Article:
In January 2020, AAN approached travellers who had recently crossed the border, as well as residents of Kandahar province, for an update on the situation. One traveller, Asadullah Khan, told AAN that when he recently returned from Quetta to Kandahar, he did not have his tazkera with him. A Pakistani police officer did not let him cross the border and Asadullah said he quarrelled with the officer, asking him why he did not let him return to his own country. Asadullah said the police officer beat him and searched him. He had 40,000 rupees (around 300 US dollars) with him and when the police officer saw the money in his pocket, “he told me to go with him to a nearby container. When I went with him, he told me that I should give him 10,000 Rupees [around 65 US dollars] or he would put me in prison. I was very afraid so I gave him the money.” Asadullah said that when he crossed the border, he told the story to the Afghan police standing near the gate. He said, “The Afghan police told me to wait for one hour and that they would take the money back from the Pakistanis, but I didn’t want to wait.”
Muhammad Ebrahim Taj, a civil society activist in Spin Boldak district confirmed to AAN that the Pakistani border officials had somewhat eased the border crossing for travellers, but he said that the police still took money from travellers. He thought there were two reasons for Pakistani officials easing the crossings: First, Pakistani shopkeepers with shops in Spin Boldak had staged protests in Chaman district, demanding that their government facilitate the border crossings. Apparently, the Afghan government had also pressured these shopkeepers to seek redress from Pakistani officials. Second, the Afghan government had expelled many Pakistanis (mostly Punjabis) who had come to Kandahar city and Spin Boldak district, with legal documents, to work there – in the construction business but also as barbers, shopkeepers or businessmen, sharing shops with Afghans or Pashtun residents from the Pakistani side of the Durand Line. He said these two pressure tools may have made the Pakistanis ease the border crossings to some extent.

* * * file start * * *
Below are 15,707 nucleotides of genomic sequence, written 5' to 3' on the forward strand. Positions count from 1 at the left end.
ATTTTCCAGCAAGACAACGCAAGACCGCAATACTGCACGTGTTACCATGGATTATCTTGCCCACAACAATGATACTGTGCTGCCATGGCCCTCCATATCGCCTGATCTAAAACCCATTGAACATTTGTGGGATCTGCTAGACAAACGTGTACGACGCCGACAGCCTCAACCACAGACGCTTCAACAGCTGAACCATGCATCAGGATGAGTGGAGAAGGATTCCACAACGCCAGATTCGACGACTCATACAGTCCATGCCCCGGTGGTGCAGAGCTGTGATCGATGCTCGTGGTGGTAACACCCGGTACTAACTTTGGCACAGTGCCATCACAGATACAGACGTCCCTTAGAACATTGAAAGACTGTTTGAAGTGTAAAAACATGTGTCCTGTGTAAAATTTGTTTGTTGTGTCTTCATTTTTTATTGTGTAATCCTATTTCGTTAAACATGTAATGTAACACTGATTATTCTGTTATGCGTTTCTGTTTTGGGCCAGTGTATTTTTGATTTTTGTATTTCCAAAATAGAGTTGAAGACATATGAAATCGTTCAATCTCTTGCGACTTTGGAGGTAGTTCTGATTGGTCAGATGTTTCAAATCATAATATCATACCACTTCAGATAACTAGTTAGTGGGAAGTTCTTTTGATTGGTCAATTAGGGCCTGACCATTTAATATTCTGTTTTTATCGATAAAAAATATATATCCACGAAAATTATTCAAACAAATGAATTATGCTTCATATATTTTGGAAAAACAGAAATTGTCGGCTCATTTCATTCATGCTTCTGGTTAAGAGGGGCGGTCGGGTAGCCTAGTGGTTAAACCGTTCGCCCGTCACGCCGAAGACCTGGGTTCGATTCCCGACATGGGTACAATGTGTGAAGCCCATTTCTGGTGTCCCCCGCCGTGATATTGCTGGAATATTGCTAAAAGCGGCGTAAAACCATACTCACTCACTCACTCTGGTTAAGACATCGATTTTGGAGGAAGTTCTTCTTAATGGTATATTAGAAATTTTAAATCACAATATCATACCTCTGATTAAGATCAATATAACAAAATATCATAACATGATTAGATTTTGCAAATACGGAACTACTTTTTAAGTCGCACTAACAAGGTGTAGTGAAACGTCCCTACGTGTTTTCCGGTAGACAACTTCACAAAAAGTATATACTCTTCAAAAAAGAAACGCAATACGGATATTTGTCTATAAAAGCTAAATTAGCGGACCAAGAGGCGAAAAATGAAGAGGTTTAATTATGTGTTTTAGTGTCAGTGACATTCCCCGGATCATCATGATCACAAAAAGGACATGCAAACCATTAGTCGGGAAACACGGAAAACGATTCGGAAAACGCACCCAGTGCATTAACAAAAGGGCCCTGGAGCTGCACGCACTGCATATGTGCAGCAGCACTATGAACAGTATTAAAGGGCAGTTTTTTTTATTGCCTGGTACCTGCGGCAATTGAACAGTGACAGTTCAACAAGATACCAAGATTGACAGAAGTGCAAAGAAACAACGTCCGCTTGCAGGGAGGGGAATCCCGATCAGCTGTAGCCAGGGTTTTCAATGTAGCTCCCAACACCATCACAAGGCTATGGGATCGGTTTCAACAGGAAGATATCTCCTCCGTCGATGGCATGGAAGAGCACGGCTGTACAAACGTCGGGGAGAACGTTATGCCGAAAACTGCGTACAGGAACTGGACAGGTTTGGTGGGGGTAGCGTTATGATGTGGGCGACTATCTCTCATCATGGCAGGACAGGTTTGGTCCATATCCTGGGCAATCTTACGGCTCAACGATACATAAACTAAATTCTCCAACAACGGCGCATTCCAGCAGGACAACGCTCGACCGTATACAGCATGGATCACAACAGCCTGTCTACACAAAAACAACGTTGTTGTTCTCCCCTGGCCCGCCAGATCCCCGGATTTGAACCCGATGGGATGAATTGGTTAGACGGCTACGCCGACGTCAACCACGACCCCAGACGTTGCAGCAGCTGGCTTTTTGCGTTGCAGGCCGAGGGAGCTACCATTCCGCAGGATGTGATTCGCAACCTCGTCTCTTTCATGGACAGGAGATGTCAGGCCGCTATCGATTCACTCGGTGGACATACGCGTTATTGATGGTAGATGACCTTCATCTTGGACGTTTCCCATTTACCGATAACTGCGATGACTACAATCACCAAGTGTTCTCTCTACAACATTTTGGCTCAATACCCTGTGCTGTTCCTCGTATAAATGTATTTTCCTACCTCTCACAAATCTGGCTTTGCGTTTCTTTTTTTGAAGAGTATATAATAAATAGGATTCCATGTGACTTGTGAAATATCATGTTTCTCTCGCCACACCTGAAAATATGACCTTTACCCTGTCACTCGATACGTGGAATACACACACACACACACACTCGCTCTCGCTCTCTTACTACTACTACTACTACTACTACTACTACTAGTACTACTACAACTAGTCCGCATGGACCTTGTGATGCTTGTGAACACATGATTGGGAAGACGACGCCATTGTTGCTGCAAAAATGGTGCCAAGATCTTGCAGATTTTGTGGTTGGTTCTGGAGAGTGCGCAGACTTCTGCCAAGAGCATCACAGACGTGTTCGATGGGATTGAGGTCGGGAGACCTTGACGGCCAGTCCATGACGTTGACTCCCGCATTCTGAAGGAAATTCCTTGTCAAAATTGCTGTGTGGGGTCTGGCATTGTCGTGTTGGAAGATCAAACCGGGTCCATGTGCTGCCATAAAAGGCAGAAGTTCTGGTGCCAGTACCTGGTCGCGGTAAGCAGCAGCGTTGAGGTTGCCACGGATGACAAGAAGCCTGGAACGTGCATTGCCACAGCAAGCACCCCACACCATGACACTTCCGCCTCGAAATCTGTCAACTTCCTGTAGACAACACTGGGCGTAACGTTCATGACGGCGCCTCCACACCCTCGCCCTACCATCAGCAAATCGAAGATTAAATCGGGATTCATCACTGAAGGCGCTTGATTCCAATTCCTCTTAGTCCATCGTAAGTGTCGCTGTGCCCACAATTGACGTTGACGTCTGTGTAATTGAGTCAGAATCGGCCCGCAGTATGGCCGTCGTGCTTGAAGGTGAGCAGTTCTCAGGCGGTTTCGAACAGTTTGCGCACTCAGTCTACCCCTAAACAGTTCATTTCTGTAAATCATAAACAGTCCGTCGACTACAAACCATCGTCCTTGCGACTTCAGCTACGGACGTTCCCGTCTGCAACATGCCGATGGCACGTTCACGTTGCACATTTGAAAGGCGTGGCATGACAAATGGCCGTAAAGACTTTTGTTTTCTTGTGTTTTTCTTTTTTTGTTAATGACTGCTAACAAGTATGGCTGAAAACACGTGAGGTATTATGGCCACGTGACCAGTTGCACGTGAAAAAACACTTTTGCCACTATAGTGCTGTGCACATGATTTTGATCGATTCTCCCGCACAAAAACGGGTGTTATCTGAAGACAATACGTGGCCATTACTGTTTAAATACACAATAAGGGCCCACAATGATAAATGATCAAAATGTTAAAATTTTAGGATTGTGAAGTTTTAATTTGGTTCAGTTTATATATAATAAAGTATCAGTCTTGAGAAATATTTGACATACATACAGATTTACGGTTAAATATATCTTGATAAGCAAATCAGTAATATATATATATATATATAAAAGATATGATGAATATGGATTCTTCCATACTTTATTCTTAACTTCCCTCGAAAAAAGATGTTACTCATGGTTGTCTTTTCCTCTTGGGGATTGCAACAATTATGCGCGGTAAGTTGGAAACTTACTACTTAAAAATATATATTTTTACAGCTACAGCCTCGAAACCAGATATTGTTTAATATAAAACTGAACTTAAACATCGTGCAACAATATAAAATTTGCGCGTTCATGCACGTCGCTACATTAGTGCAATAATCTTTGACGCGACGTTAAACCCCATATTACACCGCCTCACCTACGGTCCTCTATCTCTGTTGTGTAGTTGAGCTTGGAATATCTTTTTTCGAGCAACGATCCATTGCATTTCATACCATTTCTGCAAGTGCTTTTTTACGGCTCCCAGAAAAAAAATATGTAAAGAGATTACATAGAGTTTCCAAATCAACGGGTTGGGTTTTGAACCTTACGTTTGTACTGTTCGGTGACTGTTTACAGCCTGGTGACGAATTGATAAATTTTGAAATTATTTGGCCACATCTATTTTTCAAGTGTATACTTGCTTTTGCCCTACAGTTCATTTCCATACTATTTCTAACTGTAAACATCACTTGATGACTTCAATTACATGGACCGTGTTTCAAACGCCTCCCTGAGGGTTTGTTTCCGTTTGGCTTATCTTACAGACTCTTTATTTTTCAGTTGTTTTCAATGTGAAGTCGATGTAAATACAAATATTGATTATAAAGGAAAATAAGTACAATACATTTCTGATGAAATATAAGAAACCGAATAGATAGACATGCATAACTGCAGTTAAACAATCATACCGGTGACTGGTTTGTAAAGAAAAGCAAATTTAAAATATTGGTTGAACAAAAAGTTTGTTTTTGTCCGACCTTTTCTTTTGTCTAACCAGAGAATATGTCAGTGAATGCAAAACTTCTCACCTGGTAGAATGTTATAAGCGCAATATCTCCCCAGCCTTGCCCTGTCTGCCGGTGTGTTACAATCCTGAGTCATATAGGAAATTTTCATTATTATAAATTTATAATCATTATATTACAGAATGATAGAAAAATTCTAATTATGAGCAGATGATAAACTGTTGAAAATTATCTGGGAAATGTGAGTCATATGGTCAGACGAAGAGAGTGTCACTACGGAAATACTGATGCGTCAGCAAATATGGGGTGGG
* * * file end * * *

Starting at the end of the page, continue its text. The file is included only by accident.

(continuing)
Temporary verbal agreements
The border crossing issues along the Durand Line are the kind that would be best addressed with a permanent, bilateral agreement. The freedom to travel between Afghanistan and Pakistan is a social and economic necessity. People of these two countries are ethnically, religiously and historically interlinked. An additional consideration, at a lower economic level, is the importance of border crossings for the poor and vulnerable (eg, for shuttle trading, visiting relatives or medical treatment). At the Torkham crossing, the legal document requirements now result in weeks-long travel delays, as Afghans have to wait for their visas. If this visa system is implemented at the Spin Boldak border crossing as well, this will require a huge increase in the number of Pakistani consular employees to deal with the demand. Travellers would need to wait for weeks in front of the Pakistani consulate in Kandahar, just as they are now waiting in front of the Pakistani embassy in Kabul.
An additional complication arises for women and children, as the majority of them do not possess identity cards, due to some Afghan families traditionally not allowing pictures of women taken (keeping their faces from being exposed to strangers). Also, these men might not have considered the need for identification cards for the entire family.
Neither Pakistan nor Afghanistan wants the border to be sealed permanently; nor do they want the crossings to become practically impassable. Both sides have an obvious incentive to meet and find a permanent solution to this issue. And yet, neither government has been able to find such a solution.
In practice, the agreements tend to be verbal and made on an ad hoc basis. Sharif Gharzai, for instance, told AAN that border officials of both sides had made a verbal – but not written – agreement in July 2018 that all Afghans and Pakistanis can cross the Spin Boldak border with just their national identity cards. He said that these kinds of meeting take place whenever it is necessary. Gharzai said the Afghan central government does not allow him to make written agreements about the border crossings with Pakistani officials. Although he did not say why he was not allowed to do this, an Afghan government official in the Ministry of Border and Tribal Affairs, who did want his name published, explained. He told AAN that the government of Afghanistan is wary that Pakistan might treat any signed agreement related to the border or border crossings as an Afghan recognition of the Durand Line as an official border. All in all, there appears to be no clear roadmap to a settlement on the various issues that restrict cross-border journeys for Afghans.